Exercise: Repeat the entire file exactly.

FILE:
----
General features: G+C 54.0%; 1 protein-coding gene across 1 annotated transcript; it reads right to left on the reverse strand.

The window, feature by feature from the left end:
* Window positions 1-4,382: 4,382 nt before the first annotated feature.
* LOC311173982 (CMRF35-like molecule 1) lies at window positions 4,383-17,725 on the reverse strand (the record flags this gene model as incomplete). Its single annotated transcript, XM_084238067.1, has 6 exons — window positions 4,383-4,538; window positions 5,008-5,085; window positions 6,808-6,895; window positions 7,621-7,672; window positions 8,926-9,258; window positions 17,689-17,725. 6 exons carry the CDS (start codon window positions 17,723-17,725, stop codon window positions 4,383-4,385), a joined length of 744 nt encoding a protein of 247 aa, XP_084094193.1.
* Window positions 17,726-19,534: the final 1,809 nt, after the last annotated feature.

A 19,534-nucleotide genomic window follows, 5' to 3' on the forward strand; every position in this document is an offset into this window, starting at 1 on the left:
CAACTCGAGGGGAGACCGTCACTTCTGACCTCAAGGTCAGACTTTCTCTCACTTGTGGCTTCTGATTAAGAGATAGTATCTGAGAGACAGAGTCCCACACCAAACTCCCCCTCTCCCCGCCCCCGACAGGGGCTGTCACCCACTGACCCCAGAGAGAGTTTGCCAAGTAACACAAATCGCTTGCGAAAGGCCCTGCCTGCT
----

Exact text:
General features: G+C 54.0%; 1 protein-coding gene across 1 annotated transcript; it reads right to left on the reverse strand.

The window, feature by feature from the left end:
* Window positions 1-4,382: 4,382 nt before the first annotated feature.
* LOC311173982 (CMRF35-like molecule 1) lies at window positions 4,383-17,725 on the reverse strand (the record flags this gene model as incomplete). Its single annotated transcript, XM_084238067.1, has 6 exons — window positions 4,383-4,538; window positions 5,008-5,085; window positions 6,808-6,895; window positions 7,621-7,672; window positions 8,926-9,258; window positions 17,689-17,725. 6 exons carry the CDS (start codon window positions 17,723-17,725, stop codon window positions 4,383-4,385), a joined length of 744 nt encoding a protein of 247 aa, XP_084094193.1.
* Window positions 17,726-19,534: the final 1,809 nt, after the last annotated feature.

A 19,534-nucleotide genomic window follows, 5' to 3' on the forward strand; every position in this document is an offset into this window, starting at 1 on the left:
CAACTCGAGGGGAGACCGTCACTTCTGACCTCAAGGTCAGACTTTCTCTCACTTGTGGCTTCTGATTAAGAGATAGTATCTGAGAGACAGAGTCCCACACCAAACTCCCCCTCTCCCCGCCCCCGACAGGGGCTGTCACCCACTGACCCCAGAGAGAGTTTGCCAAGTAACACAAATCGCTTGCGAAAGGCCCTGCCTGCT